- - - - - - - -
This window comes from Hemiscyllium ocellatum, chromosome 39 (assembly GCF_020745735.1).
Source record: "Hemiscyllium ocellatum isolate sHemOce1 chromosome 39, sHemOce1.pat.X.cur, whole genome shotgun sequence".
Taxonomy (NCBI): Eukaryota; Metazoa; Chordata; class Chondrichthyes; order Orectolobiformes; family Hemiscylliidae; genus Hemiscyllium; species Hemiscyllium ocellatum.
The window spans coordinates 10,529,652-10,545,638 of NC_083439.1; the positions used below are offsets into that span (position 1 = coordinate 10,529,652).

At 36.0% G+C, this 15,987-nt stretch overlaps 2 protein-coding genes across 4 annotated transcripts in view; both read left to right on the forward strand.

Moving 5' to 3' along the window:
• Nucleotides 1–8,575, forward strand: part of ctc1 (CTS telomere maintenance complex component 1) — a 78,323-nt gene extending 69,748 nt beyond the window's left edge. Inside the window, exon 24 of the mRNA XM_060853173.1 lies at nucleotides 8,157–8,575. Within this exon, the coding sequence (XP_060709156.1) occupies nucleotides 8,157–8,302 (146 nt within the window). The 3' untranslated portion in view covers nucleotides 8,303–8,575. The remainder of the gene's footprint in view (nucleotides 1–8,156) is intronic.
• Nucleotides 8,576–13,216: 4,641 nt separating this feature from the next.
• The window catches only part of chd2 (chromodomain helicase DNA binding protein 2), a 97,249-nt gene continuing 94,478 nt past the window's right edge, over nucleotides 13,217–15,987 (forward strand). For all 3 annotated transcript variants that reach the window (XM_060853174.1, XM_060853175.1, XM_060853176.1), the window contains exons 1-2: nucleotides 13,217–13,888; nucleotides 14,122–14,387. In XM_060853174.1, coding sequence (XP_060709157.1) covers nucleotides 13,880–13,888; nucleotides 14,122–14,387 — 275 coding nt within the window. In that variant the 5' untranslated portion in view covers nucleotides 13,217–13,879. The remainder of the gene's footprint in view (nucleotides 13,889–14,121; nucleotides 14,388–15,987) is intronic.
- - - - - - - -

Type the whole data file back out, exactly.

This window comes from Hemiscyllium ocellatum, chromosome 39 (assembly GCF_020745735.1).
Source record: "Hemiscyllium ocellatum isolate sHemOce1 chromosome 39, sHemOce1.pat.X.cur, whole genome shotgun sequence".
Taxonomy (NCBI): Eukaryota; Metazoa; Chordata; class Chondrichthyes; order Orectolobiformes; family Hemiscylliidae; genus Hemiscyllium; species Hemiscyllium ocellatum.
The window spans coordinates 10,529,652-10,545,638 of NC_083439.1; the positions used below are offsets into that span (position 1 = coordinate 10,529,652).

At 36.0% G+C, this 15,987-nt stretch overlaps 2 protein-coding genes across 4 annotated transcripts in view; both read left to right on the forward strand.

Moving 5' to 3' along the window:
• Nucleotides 1–8,575, forward strand: part of ctc1 (CTS telomere maintenance complex component 1) — a 78,323-nt gene extending 69,748 nt beyond the window's left edge. Inside the window, exon 24 of the mRNA XM_060853173.1 lies at nucleotides 8,157–8,575. Within this exon, the coding sequence (XP_060709156.1) occupies nucleotides 8,157–8,302 (146 nt within the window). The 3' untranslated portion in view covers nucleotides 8,303–8,575. The remainder of the gene's footprint in view (nucleotides 1–8,156) is intronic.
• Nucleotides 8,576–13,216: 4,641 nt separating this feature from the next.
• The window catches only part of chd2 (chromodomain helicase DNA binding protein 2), a 97,249-nt gene continuing 94,478 nt past the window's right edge, over nucleotides 13,217–15,987 (forward strand). For all 3 annotated transcript variants that reach the window (XM_060853174.1, XM_060853175.1, XM_060853176.1), the window contains exons 1-2: nucleotides 13,217–13,888; nucleotides 14,122–14,387. In XM_060853174.1, coding sequence (XP_060709157.1) covers nucleotides 13,880–13,888; nucleotides 14,122–14,387 — 275 coding nt within the window. In that variant the 5' untranslated portion in view covers nucleotides 13,217–13,879. The remainder of the gene's footprint in view (nucleotides 13,889–14,121; nucleotides 14,388–15,987) is intronic.